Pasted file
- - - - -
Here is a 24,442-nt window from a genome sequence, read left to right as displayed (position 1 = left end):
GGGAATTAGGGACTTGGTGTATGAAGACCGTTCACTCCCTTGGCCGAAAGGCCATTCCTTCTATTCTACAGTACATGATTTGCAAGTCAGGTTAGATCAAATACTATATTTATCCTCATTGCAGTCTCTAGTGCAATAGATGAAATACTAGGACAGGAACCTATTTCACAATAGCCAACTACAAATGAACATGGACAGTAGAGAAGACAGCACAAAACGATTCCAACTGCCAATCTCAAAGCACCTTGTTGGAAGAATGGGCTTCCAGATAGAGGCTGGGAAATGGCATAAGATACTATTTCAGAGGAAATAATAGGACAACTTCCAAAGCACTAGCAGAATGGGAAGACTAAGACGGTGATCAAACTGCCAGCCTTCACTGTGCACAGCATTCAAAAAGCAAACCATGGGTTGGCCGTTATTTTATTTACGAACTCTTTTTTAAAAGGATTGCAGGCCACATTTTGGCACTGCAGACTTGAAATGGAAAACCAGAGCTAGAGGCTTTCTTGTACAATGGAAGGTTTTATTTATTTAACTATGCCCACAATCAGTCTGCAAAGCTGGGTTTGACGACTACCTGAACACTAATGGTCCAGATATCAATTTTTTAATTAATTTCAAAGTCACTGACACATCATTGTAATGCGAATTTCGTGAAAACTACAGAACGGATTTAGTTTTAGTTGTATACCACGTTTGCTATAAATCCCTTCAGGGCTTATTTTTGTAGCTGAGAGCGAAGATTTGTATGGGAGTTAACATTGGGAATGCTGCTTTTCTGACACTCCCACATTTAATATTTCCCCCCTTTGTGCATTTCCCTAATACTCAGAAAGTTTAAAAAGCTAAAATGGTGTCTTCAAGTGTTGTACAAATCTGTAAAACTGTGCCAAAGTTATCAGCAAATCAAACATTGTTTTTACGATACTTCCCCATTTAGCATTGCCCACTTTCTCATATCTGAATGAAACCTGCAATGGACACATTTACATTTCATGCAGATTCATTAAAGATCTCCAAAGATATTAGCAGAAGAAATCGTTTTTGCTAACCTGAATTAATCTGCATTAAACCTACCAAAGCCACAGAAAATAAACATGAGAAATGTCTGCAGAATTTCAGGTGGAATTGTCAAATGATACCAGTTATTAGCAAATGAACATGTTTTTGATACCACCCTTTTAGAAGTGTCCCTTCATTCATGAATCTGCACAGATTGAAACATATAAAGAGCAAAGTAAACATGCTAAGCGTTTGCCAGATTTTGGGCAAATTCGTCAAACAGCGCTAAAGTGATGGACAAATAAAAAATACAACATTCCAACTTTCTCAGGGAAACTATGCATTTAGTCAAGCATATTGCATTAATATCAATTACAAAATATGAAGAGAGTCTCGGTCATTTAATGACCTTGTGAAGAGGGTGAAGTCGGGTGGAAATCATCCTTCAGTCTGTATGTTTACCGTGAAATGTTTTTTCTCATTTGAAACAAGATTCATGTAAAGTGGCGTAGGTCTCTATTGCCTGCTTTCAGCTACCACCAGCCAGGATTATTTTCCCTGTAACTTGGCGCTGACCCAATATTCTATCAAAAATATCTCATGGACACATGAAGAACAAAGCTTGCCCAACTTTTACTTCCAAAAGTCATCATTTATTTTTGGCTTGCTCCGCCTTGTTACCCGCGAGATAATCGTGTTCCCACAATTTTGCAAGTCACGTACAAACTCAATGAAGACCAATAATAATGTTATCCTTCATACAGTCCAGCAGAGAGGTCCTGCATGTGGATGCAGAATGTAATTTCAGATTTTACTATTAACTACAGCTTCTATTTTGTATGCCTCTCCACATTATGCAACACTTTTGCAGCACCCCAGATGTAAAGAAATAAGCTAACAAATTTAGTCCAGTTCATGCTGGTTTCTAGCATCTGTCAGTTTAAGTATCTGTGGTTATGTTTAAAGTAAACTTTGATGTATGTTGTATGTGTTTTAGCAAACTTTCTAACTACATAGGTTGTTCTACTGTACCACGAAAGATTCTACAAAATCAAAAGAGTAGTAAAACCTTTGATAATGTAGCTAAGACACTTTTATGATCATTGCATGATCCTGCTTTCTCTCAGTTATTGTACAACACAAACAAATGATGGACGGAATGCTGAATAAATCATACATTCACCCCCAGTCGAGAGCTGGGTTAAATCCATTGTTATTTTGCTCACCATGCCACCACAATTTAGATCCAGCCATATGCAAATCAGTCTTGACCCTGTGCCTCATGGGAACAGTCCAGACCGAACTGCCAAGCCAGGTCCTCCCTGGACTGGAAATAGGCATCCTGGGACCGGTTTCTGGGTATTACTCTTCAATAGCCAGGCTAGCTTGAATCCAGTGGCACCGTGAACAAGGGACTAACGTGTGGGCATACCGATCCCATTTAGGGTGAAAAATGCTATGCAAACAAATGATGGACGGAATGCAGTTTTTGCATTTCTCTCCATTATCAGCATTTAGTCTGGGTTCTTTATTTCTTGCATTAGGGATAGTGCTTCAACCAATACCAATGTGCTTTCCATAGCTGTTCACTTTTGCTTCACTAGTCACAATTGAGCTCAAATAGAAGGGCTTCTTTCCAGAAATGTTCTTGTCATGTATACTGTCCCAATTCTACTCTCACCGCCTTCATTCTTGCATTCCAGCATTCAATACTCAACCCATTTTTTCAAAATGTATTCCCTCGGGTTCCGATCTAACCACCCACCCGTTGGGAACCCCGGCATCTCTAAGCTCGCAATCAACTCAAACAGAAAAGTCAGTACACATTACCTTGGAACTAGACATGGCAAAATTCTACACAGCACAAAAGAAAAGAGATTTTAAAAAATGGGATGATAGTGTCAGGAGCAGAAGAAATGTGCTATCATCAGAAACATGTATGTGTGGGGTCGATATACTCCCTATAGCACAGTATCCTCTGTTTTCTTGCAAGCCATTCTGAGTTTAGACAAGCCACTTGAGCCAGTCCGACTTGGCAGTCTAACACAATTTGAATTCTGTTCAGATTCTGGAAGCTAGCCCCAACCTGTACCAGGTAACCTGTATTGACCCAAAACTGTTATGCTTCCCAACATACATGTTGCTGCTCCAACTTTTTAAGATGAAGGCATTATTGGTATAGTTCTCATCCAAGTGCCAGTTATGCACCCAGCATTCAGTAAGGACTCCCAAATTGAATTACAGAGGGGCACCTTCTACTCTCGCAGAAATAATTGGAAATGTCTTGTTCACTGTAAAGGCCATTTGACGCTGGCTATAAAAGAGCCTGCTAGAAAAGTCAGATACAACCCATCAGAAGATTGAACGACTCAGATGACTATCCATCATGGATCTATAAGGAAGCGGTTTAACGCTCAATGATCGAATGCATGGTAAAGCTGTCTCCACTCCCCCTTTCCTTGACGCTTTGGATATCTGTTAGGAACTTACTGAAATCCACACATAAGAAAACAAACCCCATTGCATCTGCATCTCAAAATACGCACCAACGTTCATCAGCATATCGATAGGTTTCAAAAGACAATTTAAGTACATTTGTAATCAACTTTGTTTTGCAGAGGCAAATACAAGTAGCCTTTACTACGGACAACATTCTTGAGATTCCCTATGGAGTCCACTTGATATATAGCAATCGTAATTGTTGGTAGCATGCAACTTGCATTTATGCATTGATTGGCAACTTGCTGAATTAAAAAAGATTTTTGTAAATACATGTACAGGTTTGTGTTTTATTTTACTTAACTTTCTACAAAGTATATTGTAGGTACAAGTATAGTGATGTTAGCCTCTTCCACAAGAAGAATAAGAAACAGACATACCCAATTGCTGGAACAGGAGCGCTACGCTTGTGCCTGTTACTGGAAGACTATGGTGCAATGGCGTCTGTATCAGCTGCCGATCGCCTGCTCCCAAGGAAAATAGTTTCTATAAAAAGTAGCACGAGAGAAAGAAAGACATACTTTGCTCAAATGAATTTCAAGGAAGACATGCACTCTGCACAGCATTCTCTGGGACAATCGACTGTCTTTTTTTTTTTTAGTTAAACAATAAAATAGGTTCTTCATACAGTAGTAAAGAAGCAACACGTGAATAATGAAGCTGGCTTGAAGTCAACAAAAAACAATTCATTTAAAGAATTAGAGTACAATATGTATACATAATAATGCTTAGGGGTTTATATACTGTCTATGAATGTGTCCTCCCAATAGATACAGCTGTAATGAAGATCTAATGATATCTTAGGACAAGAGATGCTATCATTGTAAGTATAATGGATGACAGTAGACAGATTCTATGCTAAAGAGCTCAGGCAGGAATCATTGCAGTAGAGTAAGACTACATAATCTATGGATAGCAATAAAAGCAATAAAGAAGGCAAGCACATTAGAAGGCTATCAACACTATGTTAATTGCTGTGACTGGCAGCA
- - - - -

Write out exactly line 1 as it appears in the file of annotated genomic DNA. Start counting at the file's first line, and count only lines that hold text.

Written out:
Here is a 24,442-nt window from a genome sequence, read left to right as displayed (position 1 = left end):